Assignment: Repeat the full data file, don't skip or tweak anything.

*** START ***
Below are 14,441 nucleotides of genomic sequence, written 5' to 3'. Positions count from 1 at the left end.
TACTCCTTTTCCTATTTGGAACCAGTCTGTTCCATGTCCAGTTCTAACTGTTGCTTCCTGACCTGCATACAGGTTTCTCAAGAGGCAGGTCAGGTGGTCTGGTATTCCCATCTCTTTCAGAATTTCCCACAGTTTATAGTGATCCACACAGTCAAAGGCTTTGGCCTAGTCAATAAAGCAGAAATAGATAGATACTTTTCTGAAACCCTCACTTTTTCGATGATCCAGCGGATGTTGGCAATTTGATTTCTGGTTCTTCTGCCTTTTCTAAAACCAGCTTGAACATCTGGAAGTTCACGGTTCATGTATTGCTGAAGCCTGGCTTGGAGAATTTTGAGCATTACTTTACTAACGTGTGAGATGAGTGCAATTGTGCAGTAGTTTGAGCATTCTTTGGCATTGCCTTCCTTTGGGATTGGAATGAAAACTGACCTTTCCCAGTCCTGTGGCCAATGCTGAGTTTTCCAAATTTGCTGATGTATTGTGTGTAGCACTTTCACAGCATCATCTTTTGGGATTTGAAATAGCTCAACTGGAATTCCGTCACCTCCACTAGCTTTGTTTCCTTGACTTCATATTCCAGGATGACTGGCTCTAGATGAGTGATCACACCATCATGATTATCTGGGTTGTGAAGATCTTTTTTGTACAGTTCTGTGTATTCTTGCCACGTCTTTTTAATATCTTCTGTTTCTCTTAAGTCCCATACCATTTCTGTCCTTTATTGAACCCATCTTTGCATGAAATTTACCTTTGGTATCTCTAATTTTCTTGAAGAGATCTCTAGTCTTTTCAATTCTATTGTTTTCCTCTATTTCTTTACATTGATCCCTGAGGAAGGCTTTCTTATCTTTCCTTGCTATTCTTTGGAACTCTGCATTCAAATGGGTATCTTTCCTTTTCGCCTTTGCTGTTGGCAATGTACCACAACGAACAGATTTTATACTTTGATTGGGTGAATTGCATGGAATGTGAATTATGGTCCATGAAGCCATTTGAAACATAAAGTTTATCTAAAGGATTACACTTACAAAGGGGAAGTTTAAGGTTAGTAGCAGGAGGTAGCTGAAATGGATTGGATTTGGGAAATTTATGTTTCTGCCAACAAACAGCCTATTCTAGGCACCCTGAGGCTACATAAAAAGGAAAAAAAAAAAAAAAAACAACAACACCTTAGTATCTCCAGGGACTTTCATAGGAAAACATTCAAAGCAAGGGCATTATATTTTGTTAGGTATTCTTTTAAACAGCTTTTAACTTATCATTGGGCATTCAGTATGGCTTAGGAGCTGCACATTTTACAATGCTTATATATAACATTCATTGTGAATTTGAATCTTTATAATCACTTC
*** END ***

Below are 14,441 nucleotides of genomic sequence, written 5' to 3'. Positions count from 1 at the left end.
TACTCCTTTTCCTATTTGGAACCAGTCTGTTCCATGTCCAGTTCTAACTGTTGCTTCCTGACCTGCATACAGGTTTCTCAAGAGGCAGGTCAGGTGGTCTGGTATTCCCATCTCTTTCAGAATTTCCCACAGTTTATAGTGATCCACACAGTCAAAGGCTTTGGCCTAGTCAATAAAGCAGAAATAGATAGATACTTTTCTGAAACCCTCACTTTTTCGATGATCCAGCGGATGTTGGCAATTTGATTTCTGGTTCTTCTGCCTTTTCTAAAACCAGCTTGAACATCTGGAAGTTCACGGTTCATGTATTGCTGAAGCCTGGCTTGGAGAATTTTGAGCATTACTTTACTAACGTGTGAGATGAGTGCAATTGTGCAGTAGTTTGAGCATTCTTTGGCATTGCCTTCCTTTGGGATTGGAATGAAAACTGACCTTTCCCAGTCCTGTGGCCAATGCTGAGTTTTCCAAATTTGCTGATGTATTGTGTGTAGCACTTTCACAGCATCATCTTTTGGGATTTGAAATAGCTCAACTGGAATTCCGTCACCTCCACTAGCTTTGTTTCCTTGACTTCATATTCCAGGATGACTGGCTCTAGATGAGTGATCACACCATCATGATTATCTGGGTTGTGAAGATCTTTTTTGTACAGTTCTGTGTATTCTTGCCACGTCTTTTTAATATCTTCTGTTTCTCTTAAGTCCCATACCATTTCTGTCCTTTATTGAACCCATCTTTGCATGAAATTTACCTTTGGTATCTCTAATTTTCTTGAAGAGATCTCTAGTCTTTTCAATTCTATTGTTTTCCTCTATTTCTTTACATTGATCCCTGAGGAAGGCTTTCTTATCTTTCCTTGCTATTCTTTGGAACTCTGCATTCAAATGGGTATCTTTCCTTTTCGCCTTTGCTGTTGGCAATGTACCACAACGAACAGATTTTATACTTTGATTGGGTGAATTGCATGGAATGTGAATTATGGTCCATGAAGCCATTTGAAACATAAAGTTTATCTAAAGGATTACACTTACAAAGGGGAAGTTTAAGGTTAGTAGCAGGAGGTAGCTGAAATGGATTGGATTTGGGAAATTTATGTTTCTGCCAACAAACAGCCTATTCTAGGCACCCTGAGGCTACATAAAAAGGAAAAAAAAAAAAAAAAACAACAACACCTTAGTATCTCCAGGGACTTTCATAGGAAAACATTCAAAGCAAGGGCATTATATTTTGTTAGGTATTCTTTTAAACAGCTTTTAACTTATCATTGGGCATTCAGTATGGCTTAGGAGCTGCACATTTTACAATGCTTATATATAACATTCATTGTGAATTTGAATCTTTATAATCACTTC